Evening signs a tremendous breath against
the groaning weight of this city.
Day away to rest, with its falling rays catching
sliding on arms straining beneath
rolled shirt sleeves, fishers back
from dock leaning out windows
butt-ends clenched between teeth,
curling tobacco rosettes
against flushed sky.
Falling light dusts long heads
of those impatient in their patience
for this pilgrimage, restless,
beneath bus stop awnings astride
Where if you tried—just try—to
peer through shuttered life to glimpse,
the hidden acts of plays best viewed
at this pale hour.
Here, a head held in hands, elbows bunching
mug ringed newspaper, lost amidst stacks of things
To catch a moment between thumb and index,
where the pit of an ashtray overflows with ends, with
beginnings stuck between movie theatre cushions
where one single someone sits,
Buzzing neon OPEN glowing red, cutting
long lines across a face, shuffling,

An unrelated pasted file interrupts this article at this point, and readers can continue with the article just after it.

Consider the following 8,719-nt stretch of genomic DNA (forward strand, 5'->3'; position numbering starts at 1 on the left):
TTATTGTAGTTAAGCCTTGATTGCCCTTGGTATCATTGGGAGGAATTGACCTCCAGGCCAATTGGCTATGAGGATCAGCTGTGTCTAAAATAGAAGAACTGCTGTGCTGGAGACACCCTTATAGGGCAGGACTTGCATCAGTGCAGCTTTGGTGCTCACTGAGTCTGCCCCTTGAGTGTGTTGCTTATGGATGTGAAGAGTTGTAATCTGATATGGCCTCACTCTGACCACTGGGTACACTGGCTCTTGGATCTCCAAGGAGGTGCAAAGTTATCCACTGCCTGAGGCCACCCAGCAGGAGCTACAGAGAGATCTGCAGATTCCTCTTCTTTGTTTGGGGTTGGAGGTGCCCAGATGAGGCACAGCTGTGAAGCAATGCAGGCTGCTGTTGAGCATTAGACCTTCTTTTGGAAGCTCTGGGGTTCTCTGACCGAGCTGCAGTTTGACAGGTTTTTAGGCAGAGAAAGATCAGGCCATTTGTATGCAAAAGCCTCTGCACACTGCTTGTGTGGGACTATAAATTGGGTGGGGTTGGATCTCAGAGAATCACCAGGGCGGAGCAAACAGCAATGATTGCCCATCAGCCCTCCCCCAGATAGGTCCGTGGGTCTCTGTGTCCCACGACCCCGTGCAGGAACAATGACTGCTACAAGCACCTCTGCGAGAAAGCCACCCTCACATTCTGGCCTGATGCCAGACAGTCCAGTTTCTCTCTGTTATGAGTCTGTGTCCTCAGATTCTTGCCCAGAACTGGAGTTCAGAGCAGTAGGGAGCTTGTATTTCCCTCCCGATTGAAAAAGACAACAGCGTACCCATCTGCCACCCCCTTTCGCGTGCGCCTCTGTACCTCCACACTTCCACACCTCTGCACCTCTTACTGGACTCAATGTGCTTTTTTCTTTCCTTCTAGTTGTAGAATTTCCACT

table to table
Now look, a mumble about a room
Unbothered by the leaf-litter of his solitude,
he sets the kettle not for two. A life marked
by half finished things and Rachmaninoff plays
from the next room
tumbles front over end,
end over front.
THIS IS THE LAST STOP
He smiles for the whistle of a steaming spout,
presses forehead to window pane
to watch the falling of the day.
Written by: Dominique Whitman
Dominique Witman is a SF transplant who has been living in and enjoying the city for over six years. She is a part of the CCSF community and is currently studying English. She enjoys exploring identity and cultural differences within the US through her poetry.